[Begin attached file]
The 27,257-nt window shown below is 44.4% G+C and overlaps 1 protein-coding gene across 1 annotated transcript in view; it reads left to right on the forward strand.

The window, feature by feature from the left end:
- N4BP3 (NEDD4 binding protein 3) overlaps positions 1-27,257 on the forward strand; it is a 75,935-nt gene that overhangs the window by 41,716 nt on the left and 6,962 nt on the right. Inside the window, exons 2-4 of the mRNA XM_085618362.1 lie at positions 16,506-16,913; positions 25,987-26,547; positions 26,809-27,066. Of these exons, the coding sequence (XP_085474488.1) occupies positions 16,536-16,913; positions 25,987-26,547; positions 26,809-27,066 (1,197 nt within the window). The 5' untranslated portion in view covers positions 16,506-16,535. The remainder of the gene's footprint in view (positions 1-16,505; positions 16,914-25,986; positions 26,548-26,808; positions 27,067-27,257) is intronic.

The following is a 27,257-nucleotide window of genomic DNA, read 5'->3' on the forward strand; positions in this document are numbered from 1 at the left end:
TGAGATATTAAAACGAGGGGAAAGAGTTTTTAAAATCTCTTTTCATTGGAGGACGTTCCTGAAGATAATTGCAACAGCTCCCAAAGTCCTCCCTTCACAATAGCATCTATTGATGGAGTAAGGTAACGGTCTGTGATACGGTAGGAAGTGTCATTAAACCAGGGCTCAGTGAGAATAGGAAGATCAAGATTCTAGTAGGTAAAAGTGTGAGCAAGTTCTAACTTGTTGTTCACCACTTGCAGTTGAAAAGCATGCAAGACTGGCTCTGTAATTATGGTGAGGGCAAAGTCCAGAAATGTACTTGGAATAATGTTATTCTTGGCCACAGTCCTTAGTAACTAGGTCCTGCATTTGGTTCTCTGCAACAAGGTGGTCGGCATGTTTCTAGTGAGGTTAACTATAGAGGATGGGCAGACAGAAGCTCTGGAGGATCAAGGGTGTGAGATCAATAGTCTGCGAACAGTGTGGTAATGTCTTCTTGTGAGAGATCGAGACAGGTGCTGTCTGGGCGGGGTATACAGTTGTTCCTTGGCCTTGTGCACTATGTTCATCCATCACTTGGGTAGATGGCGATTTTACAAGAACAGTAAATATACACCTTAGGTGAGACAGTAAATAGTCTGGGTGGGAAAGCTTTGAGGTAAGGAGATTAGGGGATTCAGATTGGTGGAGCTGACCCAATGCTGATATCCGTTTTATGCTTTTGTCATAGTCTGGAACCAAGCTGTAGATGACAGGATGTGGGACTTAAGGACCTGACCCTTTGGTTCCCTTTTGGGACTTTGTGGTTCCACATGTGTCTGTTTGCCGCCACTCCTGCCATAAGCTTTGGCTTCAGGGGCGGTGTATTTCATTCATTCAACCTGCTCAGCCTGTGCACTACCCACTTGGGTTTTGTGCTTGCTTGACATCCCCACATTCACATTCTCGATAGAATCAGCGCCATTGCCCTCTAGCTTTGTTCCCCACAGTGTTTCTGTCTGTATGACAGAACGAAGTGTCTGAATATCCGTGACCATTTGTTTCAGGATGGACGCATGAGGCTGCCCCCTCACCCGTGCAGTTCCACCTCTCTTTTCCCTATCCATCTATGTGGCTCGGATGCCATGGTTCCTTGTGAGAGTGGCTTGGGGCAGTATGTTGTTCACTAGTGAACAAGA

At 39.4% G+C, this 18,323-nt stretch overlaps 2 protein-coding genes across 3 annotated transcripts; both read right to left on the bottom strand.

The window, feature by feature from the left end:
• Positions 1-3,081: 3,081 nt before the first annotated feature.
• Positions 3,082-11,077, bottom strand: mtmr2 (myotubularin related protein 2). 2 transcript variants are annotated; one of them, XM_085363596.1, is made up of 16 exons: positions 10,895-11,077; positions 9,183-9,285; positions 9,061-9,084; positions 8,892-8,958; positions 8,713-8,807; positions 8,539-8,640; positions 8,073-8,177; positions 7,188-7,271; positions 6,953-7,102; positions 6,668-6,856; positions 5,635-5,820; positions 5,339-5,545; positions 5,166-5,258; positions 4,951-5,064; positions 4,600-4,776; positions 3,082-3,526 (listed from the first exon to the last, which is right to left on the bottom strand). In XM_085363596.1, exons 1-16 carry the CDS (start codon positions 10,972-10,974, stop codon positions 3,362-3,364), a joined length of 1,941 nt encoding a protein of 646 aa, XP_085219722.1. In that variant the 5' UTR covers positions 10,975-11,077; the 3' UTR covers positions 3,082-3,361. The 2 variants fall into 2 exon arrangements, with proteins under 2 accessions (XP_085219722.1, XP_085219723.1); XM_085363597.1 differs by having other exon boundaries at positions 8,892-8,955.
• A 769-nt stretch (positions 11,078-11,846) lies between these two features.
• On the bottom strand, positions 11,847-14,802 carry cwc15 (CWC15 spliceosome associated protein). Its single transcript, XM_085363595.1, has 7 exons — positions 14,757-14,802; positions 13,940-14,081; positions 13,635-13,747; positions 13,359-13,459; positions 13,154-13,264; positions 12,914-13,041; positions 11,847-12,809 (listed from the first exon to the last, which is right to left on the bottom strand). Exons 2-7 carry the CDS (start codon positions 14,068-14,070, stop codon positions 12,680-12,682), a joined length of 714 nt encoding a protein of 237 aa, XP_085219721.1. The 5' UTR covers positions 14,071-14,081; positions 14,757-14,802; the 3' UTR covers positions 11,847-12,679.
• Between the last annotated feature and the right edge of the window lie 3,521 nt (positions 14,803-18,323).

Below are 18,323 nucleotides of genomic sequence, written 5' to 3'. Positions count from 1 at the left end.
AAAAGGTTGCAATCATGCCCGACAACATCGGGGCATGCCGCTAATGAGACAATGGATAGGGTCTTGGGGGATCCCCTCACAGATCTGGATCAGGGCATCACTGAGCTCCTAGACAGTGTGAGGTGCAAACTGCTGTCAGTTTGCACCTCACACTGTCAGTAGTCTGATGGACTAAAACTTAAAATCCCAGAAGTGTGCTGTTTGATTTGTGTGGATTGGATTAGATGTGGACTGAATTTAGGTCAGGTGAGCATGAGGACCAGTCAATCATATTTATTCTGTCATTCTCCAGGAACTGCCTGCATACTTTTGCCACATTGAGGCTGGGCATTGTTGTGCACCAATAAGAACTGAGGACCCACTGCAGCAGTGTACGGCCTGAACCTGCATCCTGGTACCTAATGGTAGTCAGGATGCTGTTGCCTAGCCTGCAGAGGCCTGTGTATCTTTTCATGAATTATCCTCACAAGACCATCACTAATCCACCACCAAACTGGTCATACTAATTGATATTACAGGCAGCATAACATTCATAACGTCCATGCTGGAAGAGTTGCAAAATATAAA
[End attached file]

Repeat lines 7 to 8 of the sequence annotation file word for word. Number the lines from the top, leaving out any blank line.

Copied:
The window, feature by feature from the left end:
• Positions 1-3,081: 3,081 nt before the first annotated feature.